1) You suffer from a severe case of cognizant dissonance (I hope);
2) you are an evil troll-shill for the perps who carried out the evil plan (most likely);
3) or you are just plain stupid(higly probabable), and you know absolutely nothing about controlled demolition, conservation of momentum(and the laws of physics in general), the effects of the transfer of heat though metal structures, load bearing, avionics, flight data recording interpretation....AND who really runs this world.

In any event you should not be permitted to teach anything to anyone...
those that carried out 9-11 will eventully be brought to the harshest form of acceptable legal justice, including their punk-ass neo-con supporters (like you). You think you know "law" now???...just wait. It will take a while to get to you lower level operatives but they will get to you. People like you are only ten minutes between this world and a better one.
YOU SUCK!

I'm not watching the Superbowl.

Sorry, I just don't care. Except I heard that one team cheated. So I hope the other team wins. I did just hear Arlen Specter on C-Span radio talking about how Congress ought to investigate that cheating team because football is so important to America. My tax money is supposed to go into making sure some people playing a game don't cheat? Why doesn't he check out whether people playing Scrabulous on Facebook are using Scrabble Helper? God forbid he should confirm some judges or something more tediously congressional.

UPDATE: Actually, I'm watching now. Checking out the HD camerawork and the commercials — which are strangely appealing to women and look terrific in HD. Hey, Charlie Brown got the Coke. That's nice! Anyway, I was amused to see the lineup on the other channels. It's so obviously things they think will appeal to people who don't want to watch the Super Bowl. Like "Music of Seal on Ice." That is not a joke. UHD is showing "Music of Seal on Ice." Hilarious! Let's see. What else? "Auntie Mame," "Sense and Sensibility," "Legally Blonde,""The Parent Trap," "Indigo Girls: Live at the Roxy"...

Ooh! Touchdown Giants! I approve.

ADDED: Hey, I'm enjoying this.

AND: That was pretty cool. Love the 1 second thing....

+: NY!

"Not only will I won’t quit, I can’t.”

Not only will I won't make fun of Huckabee talk, I don't want to. I think it's cool... and probably Southern, and I'm guessing Southerners will won't appreciate it.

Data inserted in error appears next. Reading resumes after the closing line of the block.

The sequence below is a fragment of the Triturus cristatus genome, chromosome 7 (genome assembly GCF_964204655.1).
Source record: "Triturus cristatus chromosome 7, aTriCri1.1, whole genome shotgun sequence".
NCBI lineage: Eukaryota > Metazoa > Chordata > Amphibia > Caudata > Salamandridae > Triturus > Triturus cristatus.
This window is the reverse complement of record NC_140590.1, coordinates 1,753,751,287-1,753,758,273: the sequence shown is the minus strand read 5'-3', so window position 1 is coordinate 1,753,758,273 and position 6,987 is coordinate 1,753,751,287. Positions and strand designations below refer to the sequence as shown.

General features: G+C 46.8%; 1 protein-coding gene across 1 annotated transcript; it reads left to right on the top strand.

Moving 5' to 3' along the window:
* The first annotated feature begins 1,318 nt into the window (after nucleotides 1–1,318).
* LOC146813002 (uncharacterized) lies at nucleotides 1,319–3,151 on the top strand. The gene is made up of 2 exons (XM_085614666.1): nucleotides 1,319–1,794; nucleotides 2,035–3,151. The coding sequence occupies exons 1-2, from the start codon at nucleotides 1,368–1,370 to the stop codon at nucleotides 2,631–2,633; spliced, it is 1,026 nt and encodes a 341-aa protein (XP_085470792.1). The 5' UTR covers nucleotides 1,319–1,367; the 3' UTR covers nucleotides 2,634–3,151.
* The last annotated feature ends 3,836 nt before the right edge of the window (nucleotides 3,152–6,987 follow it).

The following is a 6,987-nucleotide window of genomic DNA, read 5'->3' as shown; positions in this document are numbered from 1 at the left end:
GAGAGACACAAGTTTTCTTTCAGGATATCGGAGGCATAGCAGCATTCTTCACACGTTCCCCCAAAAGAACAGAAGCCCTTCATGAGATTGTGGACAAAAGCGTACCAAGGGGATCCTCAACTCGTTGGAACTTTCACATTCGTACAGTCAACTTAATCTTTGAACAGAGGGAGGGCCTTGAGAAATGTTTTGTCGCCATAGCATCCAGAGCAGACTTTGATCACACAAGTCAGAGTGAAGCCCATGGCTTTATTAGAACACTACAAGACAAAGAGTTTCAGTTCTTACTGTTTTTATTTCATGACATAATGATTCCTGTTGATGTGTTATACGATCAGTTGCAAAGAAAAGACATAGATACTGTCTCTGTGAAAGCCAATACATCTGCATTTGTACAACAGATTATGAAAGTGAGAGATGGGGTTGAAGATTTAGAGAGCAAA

A trace of ass cleavage: obscene in Virginia Beach, Virginia.

I'm sure Abercrombie & Fitch is loving the publicity.

ADDED: Related Flickr group (NSFW).

"You know what charm is: a way of getting the answer yes without having asked any clear question."

Obama's appeal to Republicans.

The "charm" quote is from Albert Camus. (Does Camus warrant his own tag here on the Althouse blog? Click on it and see!)

Anyway, getting beyond the "charm" point, there's more (from this WaPo column by Peter Wehner): Republicans don't like the Clintons. (Let's ignore Ann Coulter's latest stunt to get FoxNews to aim cameras at her.) And why shouldn't Republicans want the President, if he/she is to be a Democrat, to be someone who offers to bring us together?

His biggest problem winning over conservatives and moderates is that he's a big liberal. Is that going to change? Wehner thinks it could, especially if Obama learns from... Bill Clinton.

If Romney won a caucus in the extreme northeast...

... and nobody noticed, would it mean a damned thing?

Mitt Romney never wins, because every time he does, it doesn't seem to count. What a loser!

ADDED: You know, the new Zogby poll has Romney ahead in California. That's after Schwarzenegger endorsed McCain. The McCain campaign has been good at creating the impression that McCain is inevitable. Would that tend to make Romney holdouts get in line in the name of party unity? There are a lot of Republicans that hate McCain so much they don't even want the party that he would lead. But quite aside from that, I think it's awfully strange for McCain to be perceived as the clear favorite when his polling and vote count numbers are only in the low 30s. They are much lower than the second-place candidate on the Democratic side. Speaking of the Democratic side, the inevitability theme didn't work too well for Hillary Clinton. The trend in the primaries this year is for the people in each new state to make their decision without looking back to the states that have gone before.

AND: The NYT has no story of any kind on the Maine caucus. Not even a squib.

"They stopped what they were doing and stood... like frozen."

This is very cool. I have a low tolerance for performance art. I'm old enough to clearly remember when these things were called "happenings." I also remember be-ins and love-ins. So don't get cute, don't get in my face with your art. I think you are annoying... most of you. But this one charms me.

(Via The Anchoress.)

Hillary Clinton copies Barack Obama's chants.

Yesterday, I was listening to the radio — XM's "POTUS" channel — and I heard Hillary Clinton giving a speech at a rally. I was surprised to hear the crowd start chanting "yes we can." "Yes we can" is a chant that Barack Obama very conspicuously got started the night of the New Hampshire primary. I couldn't imagine why Clinton or her supporters would think it is to their advantage to evoke Barack Obama like that.

And the weird thing is, she's ripped off his slogan before:





An emailer tells me that the Clinton chanters aren't saying "yes we can," but "yes she can." A news report confirms it:
Throughout the rally, supporters waved Hillary signs, wore shirts with logos such as, "Got experience?," and chanted, "Yes she can."
My emailer snarks:
[It] kind of sums up the difference between their two candidacies (hers is about her, his is about us).
That's funny, but in fact we are electing a President. "We" are not going to be doing the job, that one individual is. The only thing we are going to do is pick the person who will take over the immense job of running the country. So Hillary's phrase really is more apt. It's just lame to copy Barack. And she's done it (at least) twice. As we make our choice, it's true that experience counts, but so does judgment, and on this small point of copying chants, Hillary's judgment was poor.